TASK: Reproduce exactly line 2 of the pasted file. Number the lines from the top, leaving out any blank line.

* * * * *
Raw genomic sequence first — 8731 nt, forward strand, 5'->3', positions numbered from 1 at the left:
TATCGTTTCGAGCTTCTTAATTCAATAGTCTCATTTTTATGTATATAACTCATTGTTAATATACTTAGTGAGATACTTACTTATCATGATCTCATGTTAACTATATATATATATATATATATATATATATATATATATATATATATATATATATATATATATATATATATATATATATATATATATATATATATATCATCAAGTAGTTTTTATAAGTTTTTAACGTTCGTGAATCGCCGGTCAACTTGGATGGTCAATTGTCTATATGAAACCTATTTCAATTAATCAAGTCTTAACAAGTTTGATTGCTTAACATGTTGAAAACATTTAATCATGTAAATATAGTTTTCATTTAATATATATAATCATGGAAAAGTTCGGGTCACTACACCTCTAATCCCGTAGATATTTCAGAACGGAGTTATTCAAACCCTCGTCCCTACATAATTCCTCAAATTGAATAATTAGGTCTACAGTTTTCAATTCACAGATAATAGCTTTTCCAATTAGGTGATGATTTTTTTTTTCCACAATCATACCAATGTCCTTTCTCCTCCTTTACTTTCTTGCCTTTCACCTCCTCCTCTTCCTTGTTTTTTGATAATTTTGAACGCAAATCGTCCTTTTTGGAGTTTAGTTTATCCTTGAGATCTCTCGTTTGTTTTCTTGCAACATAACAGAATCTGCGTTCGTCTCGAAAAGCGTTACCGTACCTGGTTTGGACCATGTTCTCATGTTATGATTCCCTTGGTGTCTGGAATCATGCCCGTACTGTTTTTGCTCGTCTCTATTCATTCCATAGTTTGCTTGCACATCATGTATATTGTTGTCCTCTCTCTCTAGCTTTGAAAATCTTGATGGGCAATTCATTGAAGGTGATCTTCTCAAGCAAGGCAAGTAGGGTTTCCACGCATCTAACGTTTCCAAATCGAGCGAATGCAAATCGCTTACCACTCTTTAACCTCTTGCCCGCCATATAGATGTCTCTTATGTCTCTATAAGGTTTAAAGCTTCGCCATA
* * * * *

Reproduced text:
TATCGTTTCGAGCTTCTTAATTCAATAGTCTCATTTTTATGTATATAACTCATTGTTAATATACTTAGTGAGATACTTACTTATCATGATCTCATGTTAACTATATATATATATATATATATATATATATATATATATATATATATATATATATATATATATATATATATATATATATATATATATATATATATATCATCAAGTAGTTTTTATAAGTTTTTAACGTTCGTGAATCGCCGGTCAACTTGGATGGTCAATTGTCTATATGAAACCTATTTCAATTAATCAAGTCTTAACAAGTTTGATTGCTTAACATGTTGAAAACATTTAATCATGTAAATATAGTTTTCATTTAATATATATAATCATGGAAAAGTTCGGGTCACTACACCTCTAATCCCGTAGATATTTCAGAACGGAGTTATTCAAACCCTCGTCCCTACATAATTCCTCAAATTGAATAATTAGGTCTACAGTTTTCAATTCACAGATAATAGCTTTTCCAATTAGGTGATGATTTTTTTTTTCCACAATCATACCAATGTCCTTTCTCCTCCTTTACTTTCTTGCCTTTCACCTCCTCCTCTTCCTTGTTTTTTGATAATTTTGAACGCAAATCGTCCTTTTTGGAGTTTAGTTTATCCTTGAGATCTCTCGTTTGTTTTCTTGCAACATAACAGAATCTGCGTTCGTCTCGAAAAGCGTTACCGTACCTGGTTTGGACCATGTTCTCATGTTATGATTCCCTTGGTGTCTGGAATCATGCCCGTACTGTTTTTGCTCGTCTCTATTCATTCCATAGTTTGCTTGCACATCATGTATATTGTTGTCCTCTCTCTCTAGCTTTGAAAATCTTGATGGGCAATTCATTGAAGGTGATCTTCTCAAGCAAGGCAAGTAGGGTTTCCACGCATCTAACGTTTCCAAATCGAGCGAATGCAAATCGCTTACCACTCTTTAACCTCTTGCCCGCCATATAGATGTCTCTTATGTCTCTATAAGGTTTAAAGCTTCGCCATA